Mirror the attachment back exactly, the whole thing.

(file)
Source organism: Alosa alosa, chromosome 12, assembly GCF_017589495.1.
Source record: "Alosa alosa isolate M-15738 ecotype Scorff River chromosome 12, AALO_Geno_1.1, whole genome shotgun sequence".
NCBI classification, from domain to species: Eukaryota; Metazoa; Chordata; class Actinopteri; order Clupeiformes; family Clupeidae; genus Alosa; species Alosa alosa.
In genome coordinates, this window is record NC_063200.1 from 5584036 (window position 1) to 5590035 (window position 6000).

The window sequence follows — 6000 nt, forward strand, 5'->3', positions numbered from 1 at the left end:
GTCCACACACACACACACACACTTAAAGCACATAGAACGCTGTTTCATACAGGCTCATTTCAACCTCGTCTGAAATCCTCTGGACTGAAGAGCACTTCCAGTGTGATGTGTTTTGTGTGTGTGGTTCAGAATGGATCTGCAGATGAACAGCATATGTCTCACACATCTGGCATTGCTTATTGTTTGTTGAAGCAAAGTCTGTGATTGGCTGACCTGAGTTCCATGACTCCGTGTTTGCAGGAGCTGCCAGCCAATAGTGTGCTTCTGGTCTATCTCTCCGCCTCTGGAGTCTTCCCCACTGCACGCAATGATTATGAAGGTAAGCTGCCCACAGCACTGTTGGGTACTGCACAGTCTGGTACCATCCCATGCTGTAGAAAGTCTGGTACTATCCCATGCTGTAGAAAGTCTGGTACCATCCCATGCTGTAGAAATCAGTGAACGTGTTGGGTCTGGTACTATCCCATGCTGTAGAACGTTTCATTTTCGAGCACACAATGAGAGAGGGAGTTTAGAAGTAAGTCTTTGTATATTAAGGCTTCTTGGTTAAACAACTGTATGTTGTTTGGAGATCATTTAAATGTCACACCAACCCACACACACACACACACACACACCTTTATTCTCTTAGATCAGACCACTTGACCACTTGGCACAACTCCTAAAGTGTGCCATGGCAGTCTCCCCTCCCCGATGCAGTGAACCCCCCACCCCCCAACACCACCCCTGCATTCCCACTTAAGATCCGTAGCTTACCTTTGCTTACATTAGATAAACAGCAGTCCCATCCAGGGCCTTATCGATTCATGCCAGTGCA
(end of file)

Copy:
Source organism: Alosa alosa, chromosome 12, assembly GCF_017589495.1.
Source record: "Alosa alosa isolate M-15738 ecotype Scorff River chromosome 12, AALO_Geno_1.1, whole genome shotgun sequence".
NCBI classification, from domain to species: Eukaryota; Metazoa; Chordata; class Actinopteri; order Clupeiformes; family Clupeidae; genus Alosa; species Alosa alosa.
In genome coordinates, this window is record NC_063200.1 from 5584036 (window position 1) to 5590035 (window position 6000).

The window sequence follows — 6000 nt, forward strand, 5'->3', positions numbered from 1 at the left end:
GTCCACACACACACACACACACTTAAAGCACATAGAACGCTGTTTCATACAGGCTCATTTCAACCTCGTCTGAAATCCTCTGGACTGAAGAGCACTTCCAGTGTGATGTGTTTTGTGTGTGTGGTTCAGAATGGATCTGCAGATGAACAGCATATGTCTCACACATCTGGCATTGCTTATTGTTTGTTGAAGCAAAGTCTGTGATTGGCTGACCTGAGTTCCATGACTCCGTGTTTGCAGGAGCTGCCAGCCAATAGTGTGCTTCTGGTCTATCTCTCCGCCTCTGGAGTCTTCCCCACTGCACGCAATGATTATGAAGGTAAGCTGCCCACAGCACTGTTGGGTACTGCACAGTCTGGTACCATCCCATGCTGTAGAAAGTCTGGTACTATCCCATGCTGTAGAAAGTCTGGTACCATCCCATGCTGTAGAAATCAGTGAACGTGTTGGGTCTGGTACTATCCCATGCTGTAGAACGTTTCATTTTCGAGCACACAATGAGAGAGGGAGTTTAGAAGTAAGTCTTTGTATATTAAGGCTTCTTGGTTAAACAACTGTATGTTGTTTGGAGATCATTTAAATGTCACACCAACCCACACACACACACACACACACACCTTTATTCTCTTAGATCAGACCACTTGACCACTTGGCACAACTCCTAAAGTGTGCCATGGCAGTCTCCCCTCCCCGATGCAGTGAACCCCCCACCCCCCAACACCACCCCTGCATTCCCACTTAAGATCCGTAGCTTACCTTTGCTTACATTAGATAAACAGCAGTCCCATCCAGGGCCTTATCGATTCATGCCAGTGCA